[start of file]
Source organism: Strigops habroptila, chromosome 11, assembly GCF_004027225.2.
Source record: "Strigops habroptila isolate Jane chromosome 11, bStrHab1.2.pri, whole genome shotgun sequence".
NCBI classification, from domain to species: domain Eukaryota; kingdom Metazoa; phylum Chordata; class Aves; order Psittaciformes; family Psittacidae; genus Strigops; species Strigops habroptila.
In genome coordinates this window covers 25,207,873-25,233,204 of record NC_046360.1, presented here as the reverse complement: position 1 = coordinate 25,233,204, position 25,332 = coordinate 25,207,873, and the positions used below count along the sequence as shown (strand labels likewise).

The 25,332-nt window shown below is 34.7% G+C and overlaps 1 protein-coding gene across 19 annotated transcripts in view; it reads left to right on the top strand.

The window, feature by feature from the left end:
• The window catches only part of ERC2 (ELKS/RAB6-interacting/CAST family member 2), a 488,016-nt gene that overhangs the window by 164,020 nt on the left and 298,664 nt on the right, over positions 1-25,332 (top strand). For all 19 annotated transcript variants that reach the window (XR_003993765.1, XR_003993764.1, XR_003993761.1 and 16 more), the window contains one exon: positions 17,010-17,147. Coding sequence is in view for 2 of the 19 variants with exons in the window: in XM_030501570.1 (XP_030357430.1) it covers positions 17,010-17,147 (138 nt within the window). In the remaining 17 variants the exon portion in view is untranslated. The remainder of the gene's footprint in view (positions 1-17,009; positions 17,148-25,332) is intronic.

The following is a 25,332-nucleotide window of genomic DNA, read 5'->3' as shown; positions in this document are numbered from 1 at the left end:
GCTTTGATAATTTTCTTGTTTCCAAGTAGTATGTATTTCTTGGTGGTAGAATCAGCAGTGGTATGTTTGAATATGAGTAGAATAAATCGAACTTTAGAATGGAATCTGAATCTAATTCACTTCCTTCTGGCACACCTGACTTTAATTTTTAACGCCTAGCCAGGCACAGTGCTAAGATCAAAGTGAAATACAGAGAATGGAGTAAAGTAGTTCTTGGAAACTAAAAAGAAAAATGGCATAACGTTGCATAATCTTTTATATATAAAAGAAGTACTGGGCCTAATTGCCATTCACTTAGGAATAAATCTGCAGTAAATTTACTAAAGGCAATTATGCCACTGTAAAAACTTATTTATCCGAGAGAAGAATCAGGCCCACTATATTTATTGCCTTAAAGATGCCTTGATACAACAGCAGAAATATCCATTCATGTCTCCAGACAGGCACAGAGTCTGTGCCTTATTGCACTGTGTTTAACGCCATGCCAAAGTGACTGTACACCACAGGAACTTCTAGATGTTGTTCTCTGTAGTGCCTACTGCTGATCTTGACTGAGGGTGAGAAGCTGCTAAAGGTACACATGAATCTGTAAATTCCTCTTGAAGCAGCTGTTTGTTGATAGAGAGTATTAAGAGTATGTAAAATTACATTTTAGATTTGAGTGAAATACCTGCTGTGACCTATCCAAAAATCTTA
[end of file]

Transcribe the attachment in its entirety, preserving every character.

Source organism: Strigops habroptila, chromosome 11, assembly GCF_004027225.2.
Source record: "Strigops habroptila isolate Jane chromosome 11, bStrHab1.2.pri, whole genome shotgun sequence".
NCBI classification, from domain to species: domain Eukaryota; kingdom Metazoa; phylum Chordata; class Aves; order Psittaciformes; family Psittacidae; genus Strigops; species Strigops habroptila.
In genome coordinates this window covers 25,207,873-25,233,204 of record NC_046360.1, presented here as the reverse complement: position 1 = coordinate 25,233,204, position 25,332 = coordinate 25,207,873, and the positions used below count along the sequence as shown (strand labels likewise).

The 25,332-nt window shown below is 34.7% G+C and overlaps 1 protein-coding gene across 19 annotated transcripts in view; it reads left to right on the top strand.

The window, feature by feature from the left end:
• The window catches only part of ERC2 (ELKS/RAB6-interacting/CAST family member 2), a 488,016-nt gene that overhangs the window by 164,020 nt on the left and 298,664 nt on the right, over positions 1-25,332 (top strand). For all 19 annotated transcript variants that reach the window (XR_003993765.1, XR_003993764.1, XR_003993761.1 and 16 more), the window contains one exon: positions 17,010-17,147. Coding sequence is in view for 2 of the 19 variants with exons in the window: in XM_030501570.1 (XP_030357430.1) it covers positions 17,010-17,147 (138 nt within the window). In the remaining 17 variants the exon portion in view is untranslated. The remainder of the gene's footprint in view (positions 1-17,009; positions 17,148-25,332) is intronic.

The following is a 25,332-nucleotide window of genomic DNA, read 5'->3' as shown; positions in this document are numbered from 1 at the left end:
GCTTTGATAATTTTCTTGTTTCCAAGTAGTATGTATTTCTTGGTGGTAGAATCAGCAGTGGTATGTTTGAATATGAGTAGAATAAATCGAACTTTAGAATGGAATCTGAATCTAATTCACTTCCTTCTGGCACACCTGACTTTAATTTTTAACGCCTAGCCAGGCACAGTGCTAAGATCAAAGTGAAATACAGAGAATGGAGTAAAGTAGTTCTTGGAAACTAAAAAGAAAAATGGCATAACGTTGCATAATCTTTTATATATAAAAGAAGTACTGGGCCTAATTGCCATTCACTTAGGAATAAATCTGCAGTAAATTTACTAAAGGCAATTATGCCACTGTAAAAACTTATTTATCCGAGAGAAGAATCAGGCCCACTATATTTATTGCCTTAAAGATGCCTTGATACAACAGCAGAAATATCCATTCATGTCTCCAGACAGGCACAGAGTCTGTGCCTTATTGCACTGTGTTTAACGCCATGCCAAAGTGACTGTACACCACAGGAACTTCTAGATGTTGTTCTCTGTAGTGCCTACTGCTGATCTTGACTGAGGGTGAGAAGCTGCTAAAGGTACACATGAATCTGTAAATTCCTCTTGAAGCAGCTGTTTGTTGATAGAGAGTATTAAGAGTATGTAAAATTACATTTTAGATTTGAGTGAAATACCTGCTGTGACCTATCCAAAAATCTTA